You might have face blindness if you enjoy that one of the extra benefits of having a service dog for your other neurological condition is that you can tell by your dog's body language if the person approaching you is a stranger or not.

You might have face blindness if you think the worst thing about getting in an argument with someone is that afterwards you feel paranoid because you aren't always sure when you are in that person's company or not.

Yes, these are all real things that happened to people who struggle with prosopagnosia, so if anyone ever tells you they have it, please take them seriously and maybe even ask how you can help them out. Helping them might be as simple as not being offended in the future when the person ignores you because they don't remember ever having met you. It's a difficult handicap to live with, so please be patient with us.

Thursday, May 12, 2016

Want to learn digital marketing?

Digital marketing is a cheap and effective way to get the word out about ANYTHING, and you don't even have to leave your home to do it (I love that part). If you have a "side hustle" or hobby you want to tell others about, this is the way. Also, knowledge of digital marketing is a great thing to be able to put on a resume/LinkedIn profile.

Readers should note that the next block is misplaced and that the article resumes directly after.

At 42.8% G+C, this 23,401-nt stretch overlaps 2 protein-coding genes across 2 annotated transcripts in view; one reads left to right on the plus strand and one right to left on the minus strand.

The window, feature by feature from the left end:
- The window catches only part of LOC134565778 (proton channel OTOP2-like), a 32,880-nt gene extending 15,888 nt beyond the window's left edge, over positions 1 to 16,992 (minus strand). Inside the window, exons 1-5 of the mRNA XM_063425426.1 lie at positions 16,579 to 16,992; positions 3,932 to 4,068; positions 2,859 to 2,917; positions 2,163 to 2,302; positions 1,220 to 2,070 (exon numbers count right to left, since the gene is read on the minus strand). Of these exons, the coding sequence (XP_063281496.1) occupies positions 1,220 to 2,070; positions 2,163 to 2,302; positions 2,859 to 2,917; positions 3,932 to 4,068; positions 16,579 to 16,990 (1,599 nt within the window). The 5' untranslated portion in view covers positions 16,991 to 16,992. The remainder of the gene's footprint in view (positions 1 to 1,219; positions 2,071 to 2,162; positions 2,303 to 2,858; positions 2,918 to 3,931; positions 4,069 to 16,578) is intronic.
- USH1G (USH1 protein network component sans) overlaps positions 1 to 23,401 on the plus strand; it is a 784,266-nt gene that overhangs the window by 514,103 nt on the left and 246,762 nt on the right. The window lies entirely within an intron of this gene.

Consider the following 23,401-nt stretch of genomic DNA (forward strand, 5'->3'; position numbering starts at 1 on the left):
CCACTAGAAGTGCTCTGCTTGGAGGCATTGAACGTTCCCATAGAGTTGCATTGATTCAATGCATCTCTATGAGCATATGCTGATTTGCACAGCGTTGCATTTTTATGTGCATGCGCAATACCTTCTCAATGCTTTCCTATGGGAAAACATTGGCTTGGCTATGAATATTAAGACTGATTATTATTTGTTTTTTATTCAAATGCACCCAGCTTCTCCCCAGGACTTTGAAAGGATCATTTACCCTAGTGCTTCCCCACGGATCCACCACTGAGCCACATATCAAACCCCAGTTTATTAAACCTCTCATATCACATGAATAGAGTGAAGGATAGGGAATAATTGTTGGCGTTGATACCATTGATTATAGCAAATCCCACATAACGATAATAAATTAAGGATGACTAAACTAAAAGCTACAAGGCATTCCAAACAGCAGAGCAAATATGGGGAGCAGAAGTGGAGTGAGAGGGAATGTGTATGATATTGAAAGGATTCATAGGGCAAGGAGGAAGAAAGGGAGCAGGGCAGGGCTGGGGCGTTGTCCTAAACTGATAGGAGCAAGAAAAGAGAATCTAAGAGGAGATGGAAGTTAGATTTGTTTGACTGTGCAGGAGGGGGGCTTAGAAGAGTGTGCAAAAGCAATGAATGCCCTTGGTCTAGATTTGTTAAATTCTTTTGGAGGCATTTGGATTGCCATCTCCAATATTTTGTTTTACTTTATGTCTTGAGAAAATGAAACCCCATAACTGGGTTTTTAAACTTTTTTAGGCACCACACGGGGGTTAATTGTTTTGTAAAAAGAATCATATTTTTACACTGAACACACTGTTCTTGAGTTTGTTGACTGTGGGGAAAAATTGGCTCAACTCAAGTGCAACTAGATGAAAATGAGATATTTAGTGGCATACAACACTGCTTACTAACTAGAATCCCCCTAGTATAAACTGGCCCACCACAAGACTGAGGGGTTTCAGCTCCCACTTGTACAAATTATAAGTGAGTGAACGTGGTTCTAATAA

Andy Nathan's Digital Marketing Training Course is a five-week webinar course that's an excellent start to mastering digital marketing. It's one of the offerings of his Smart At the Start business, and I took it last month. Andy's webinar taught me a lot about the most effective programs, apps and websites to use for promoting your business. I particularly needed help understanding WordPress and how to advertise using Facebook, and Andy gave expert advice on those things plus a LOT more. I'm excited about my new marketing knowledge!

It's a bargain for five weeks of classes and includes ongoing support after you've finished the course. It meets every Wednesday in June for 90 minutes at lunchtime, and you can log in from anywhere. Andy knows his stuff, while people like me can only pretend to (and badly). And if you're already an expert, then please pass this info to others.

Friday, May 06, 2016

My new YouTube channel

Part of my new business for non-native English speakers is helping with pronunciation. To this end, Welcome Dialogue is now present on YouTube. Visit my channel for short videos that help you practice American English. So far I have videos that practice the vowel sounds "ee," "i," "oh," "ah" and the tricky sound "th." There are a LOT of "th" sounds in English and not pronouncing them correctly is one of the most common mistakes non-native speakers make. Check out this video and more at https://www.youtube.com/user/AnotherChicana